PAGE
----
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Evil Fire Elf

My inspiration for this costume comes from a World of Warcraft Night Elf character that I saw in a Spiffworld music video, Code Monkey. It's a very brief appearance, but it made an impression on me. I was not going for a reproduction of this character, and my Fire Elf is not a WoW Night Elf - it's just inspired by one. Oh, and you can click on all of the thumbnails to see a large image ... even the bigger ones! (except for the WoW image ... that's as big as it gets)

So, how does one go about becoming a Fire Elf? I tried several attempts before finding the method that worked best for what I wanted. First, I drew upon my experience as The Baroness and decided my Fire Elf would wear latex. I cut up a tank top into the shape I wanted for my halter top, but it didn't work so well. Because the tank top already had such a low, wide neckline, I couldn't get the right V-neck shape and it just opened too wide.



My next shirt started out as a high-necked, sleeveless stretchy-cotton shirt. As I found out, this was not the best fabric to use, but more about that later. This time, I had enough coverage to get the neckline the way I wanted it. It's perhaps not as low and as open as I envisioned, but then again I don't exactly have the bustline to pull off the idea I had in my head anyway.

The next step is to spread liquid latex on all of the fabric pieces of the costume to rubberize them. With the Baroness, we used foam brushes, as recommended. These worked out well enough, but this time I decided to try a foam roller. The logic behind that was that brushes tend to leave brush strokes, and anyone who has ever painted large surfaces with rollers know that there are no brush strokes when you use a roller. That was the theory anyway.

When tested, this particular theory held true.

So, I have the halter-top cut in the shape I wanted, but what about the rest of the costume? My original idea for the bottoms was to take a pair of Hanes bikini briefs, y'know the kind that has an elastic waistband that is different from the rest of the panty? This would give me a natural division between what should have been the black side-straps and the flame front in my original concept drawing. Yeah, didn't work. I don't know if I had the wrong size or I'm the wrong body type, but they just didn't look right at all. So I scrapped that idea and went with another pair I had that was just a simple bikini bottom of all nylon.

The next hurdle I had to overcome was how to make thigh-high latex boots. One day, thrift-store shopping provided a bounty of dress shoes in my size ... something that never happens since I'm a size 5.5 / 6 in women's and a 4 in men's. Anyway, store after store was practically throwing shoes at me, and not only were they my size, but they were cute too! These are shoes I could use for several of my outfits and a couple of basic black pumps and white pumps for all-purpose dressing up. Since I had all these shoes now, I decided to experiment. I took a pair of pumps that had a heel that was high enough to look nice but low enough to wear walking around all day. Then, in a burst of inspiration, I took a pair of thick tights (not nylons or pantyhose), put them on OVER the shoes, cut a hole in the back for the shoe's heel to poke through, then had my sweetie Tacit latex the tights right over the shoes, including the heel!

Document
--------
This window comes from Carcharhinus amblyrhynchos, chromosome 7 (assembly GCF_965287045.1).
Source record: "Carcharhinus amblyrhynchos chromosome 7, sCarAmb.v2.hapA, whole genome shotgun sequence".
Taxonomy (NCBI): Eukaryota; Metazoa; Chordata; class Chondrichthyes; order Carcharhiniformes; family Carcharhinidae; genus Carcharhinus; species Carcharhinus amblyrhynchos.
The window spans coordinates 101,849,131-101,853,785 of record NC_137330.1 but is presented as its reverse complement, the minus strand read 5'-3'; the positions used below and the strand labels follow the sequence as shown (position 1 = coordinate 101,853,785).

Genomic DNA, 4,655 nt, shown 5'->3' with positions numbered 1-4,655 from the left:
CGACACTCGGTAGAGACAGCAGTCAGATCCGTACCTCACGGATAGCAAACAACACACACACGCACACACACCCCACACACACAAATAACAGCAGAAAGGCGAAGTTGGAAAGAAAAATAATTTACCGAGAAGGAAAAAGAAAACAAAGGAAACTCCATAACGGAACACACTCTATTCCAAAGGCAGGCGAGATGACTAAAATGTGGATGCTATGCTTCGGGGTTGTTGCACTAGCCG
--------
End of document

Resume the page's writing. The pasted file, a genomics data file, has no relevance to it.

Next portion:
Public Service Announcement: Don't forget to put plastic down on the ground, work in a well-ventilated area (the latex fumes will knock you unconscious!), and wrap the body up in Saran Wrap everywhere you plan to paint the latex, underneath the fabric that will be painted on. It hurts like a bitch to pull latex off the skin!

Using a hair dryer significantly decreases the amount of time it takes the latex to "cure" or dry between coats and at the end. Make sure you have one handy! We ended up painting several coats to get a good, thick, rubbery coverage. Unlike the Baroness, the different color base-fabric made it much easier to see missed spots that we could touch up on successive coats.

I didn't bother painting past the legs because I planned to cut these tights into thigh-highs. Tacit painted higher than we estimated I would eventually cut. Then we used masking tape to mark off even cut marks and Tacit seperated the leggings from the rest of the tights. I intentionally left the edges unfinished because I planned to cut them after the design was added later. It was decided that cutting after latexing would help the clothing keep its shape better. After the final cutting (below), the shape held up much better being cut post-latex than those parts of the top cut pre-latex. The pre-cutting had a tendency to curl in the narrow parts, like at points.

I strongly advise against using cotton tights for the same issues I had with the top. Latex takes on a rubbery-version of the properties of the fabric to which it bonds. In other words, the cotton tights were a lot like socks, with ribbing. Not something you really notice in cotton fabric, but once rubberized, you can see the ribbing very well. The best solution would have been to use spandex tights, but they seemed to have disappeared with the '80s. They might still exist in dance catalogues, but I didn't find them and I also didn't want to spend a lot of money for something I planned to cut up and paint with latex ... especially if it didn't work and I had to try another method. Since I now know that the spandex found in dance leotards is the perfect material for latexing clothing, I recommend only using clothing and fabric made of that spandex material. Other makers of latex clothing also recommend totally non-stretchy fabrics like denim (such as making latex pants), but I haven't tried it yet. However the tights-over-heels method did create a pair of custom latex boots that fit only my feet and legs.

Another problem I discovered was getting the boots on and off. They fit so closely to my own legs that I couldn't get my heel out past the ankle (I have very small ankles). After much tugging and swearing, tacit and I finally got them off. I then had to spend the next 2 hours unsticking the latex from itself because I didn't have any silicon lube to prevent it from sticking to itself. I recommend ID Millenium, since that was the brand the adult-store clerk recommended to me, when I researched Care And Feeding Of Latex Clothing, as the brand he used to maintain the store's latex inventory until they were sold. Eventually, I ended up putting an "invisible" red zipper in the back of the boot that started at the top of the heel of the original pump and went up to the bottom of my calf just where it starts to widen enough for my heel to pass through unaided. I hot-glued the zipper in, and I suspect I'll have to keep hot glue with me for repair the more I wear them.